It only takes a few steps onto the shores of Normandy to realize Call of Duty WW2 isn’t a shooter that’s going to treat you like a god with bullet-sponge skin.
Even on lower difficulties, German tracer fire cuts your health down to a sliver. Cover – long resigned to being mere set dressing – once again assumes a tactical importance in, while returning medkits become a commodity you’ll burn through with a vicious frequency.
The new COD wants you to bleed for your victories.
By turning back the clock to the brutal real-life warfare of the Second World War, developer Sledgehammer Games (which cut its teeth on the franchise with 2014’s forgettable Advanced Warfare) tries to re-inject some excitement into a series that’s been steadily disappearing into mediocrity. And it succeeds, to a point, introducing a few familiar features alongside a handful of fresh ideas.
We need a medic
It’s still very much the COD you know and love (or loathe, if last year’s declining sales of Infinite Warfare are any indication).
You’ll breach doors, jump into vehicles for scripted chase sequences and be regularly knocked down, only to be picked up by a grizzled member of your squad. Much like what Assassin’s Creed Origins did for the wider AC series, COD: WW2 is less a revolution and more of a subtle refinement across all of its three code modes.
The single-player campaign won’t surprise you with its intense firefights through blitzed urban sprawls and ruined countryside plateaus – it’s a setting that was worn thin years ago – but the decision to remove regenerative health in favor of medkits forces you to treat your health bar with the same kind of care you would ammunition.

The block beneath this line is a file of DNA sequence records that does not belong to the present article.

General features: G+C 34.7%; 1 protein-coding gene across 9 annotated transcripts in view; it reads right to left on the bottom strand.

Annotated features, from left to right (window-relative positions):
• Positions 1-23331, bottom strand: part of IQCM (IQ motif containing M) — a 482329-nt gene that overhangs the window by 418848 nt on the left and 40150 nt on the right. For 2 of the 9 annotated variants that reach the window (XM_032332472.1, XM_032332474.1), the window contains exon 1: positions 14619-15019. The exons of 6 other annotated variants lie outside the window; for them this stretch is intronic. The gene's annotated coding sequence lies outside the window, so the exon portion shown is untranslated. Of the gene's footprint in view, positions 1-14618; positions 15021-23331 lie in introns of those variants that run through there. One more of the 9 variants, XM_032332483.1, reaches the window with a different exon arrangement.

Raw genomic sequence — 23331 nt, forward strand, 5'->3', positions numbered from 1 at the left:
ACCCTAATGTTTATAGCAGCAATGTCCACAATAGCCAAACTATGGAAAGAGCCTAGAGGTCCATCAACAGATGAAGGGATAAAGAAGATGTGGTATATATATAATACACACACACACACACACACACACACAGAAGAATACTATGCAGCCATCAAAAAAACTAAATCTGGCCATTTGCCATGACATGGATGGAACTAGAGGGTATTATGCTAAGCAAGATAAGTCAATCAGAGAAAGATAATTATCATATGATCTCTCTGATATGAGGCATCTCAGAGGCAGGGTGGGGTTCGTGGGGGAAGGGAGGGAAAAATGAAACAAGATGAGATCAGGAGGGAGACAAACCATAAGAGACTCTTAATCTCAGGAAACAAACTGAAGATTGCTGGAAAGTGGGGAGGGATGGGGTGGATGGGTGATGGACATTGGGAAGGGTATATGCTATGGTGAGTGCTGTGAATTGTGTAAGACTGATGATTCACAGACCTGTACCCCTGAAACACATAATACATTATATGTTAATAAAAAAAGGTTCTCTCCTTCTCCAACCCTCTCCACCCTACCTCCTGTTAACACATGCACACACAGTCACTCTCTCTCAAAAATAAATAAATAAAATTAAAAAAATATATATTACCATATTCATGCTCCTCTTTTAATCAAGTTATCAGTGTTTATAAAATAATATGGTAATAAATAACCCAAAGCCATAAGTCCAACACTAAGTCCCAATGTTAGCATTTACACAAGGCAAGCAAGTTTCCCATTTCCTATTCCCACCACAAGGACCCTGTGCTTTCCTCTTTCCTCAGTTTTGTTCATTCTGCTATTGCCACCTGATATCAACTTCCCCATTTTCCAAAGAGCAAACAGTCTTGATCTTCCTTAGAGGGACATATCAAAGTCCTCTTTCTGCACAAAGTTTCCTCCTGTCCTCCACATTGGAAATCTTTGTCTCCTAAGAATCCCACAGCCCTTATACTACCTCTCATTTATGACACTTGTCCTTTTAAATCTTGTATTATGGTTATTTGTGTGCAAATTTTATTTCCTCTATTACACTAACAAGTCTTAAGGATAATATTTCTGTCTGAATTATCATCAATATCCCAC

It’s not a tactical overhaul by any means, but scrabbling between cover while aggressive waves of AI attempt to overrun your squad proves far more affecting than slaying robots while augmented up to the nines in Infinite Warfare.
Teamwork is this year’s new theme and here it takes the form of special squad abilities.
Each member of your band of brothers has a unique skill, such as chucking you an extra medkit, highlighting enemies on the battlefield and restocking ammo. While their inclusion does take an edge off the danger COD:WW2 works so hard to maintain, it’s balanced by a need to actively kill Nazis in order in order to refresh each one.
It’s a refreshing balance for the most part, one that ultimately urges you to press forward and be bold.
Divide and conquer
It’s in multiplayer that the biggest changes to the series can be felt. The augmented powers of the previous three CODs have been wisely dropped in favor of a more grounded experience.
Not being able to wall-run, boost jump and mantle scenery like a parkour deity takes some getting used to. But by removing the inherent reliance on verticality – something that made the series far less approachable for newer players –COD: WW2 levels the playing field.
With the hit detection precision you’d expect from a modern COD, you get a multiplayer experience that rewards skill over mechanical exploitation.
It should be mentioned that the sound design is superb this year. Every weapon doesn’t just perform differently, but sounds inherently different too.
Grease guns splutter and pop with a satisfying staccato while the M1 Garand –
the undying king of virtual WW2 arsenals – has that iconic ‘clunk ping’ reload sound that makes ejecting an old magazine as exhilarating as firing the gun itself. Okay, it’s just a reload sound effect, but it’s testament to how immersive COD: WW2 can be at when the little details are taken care of.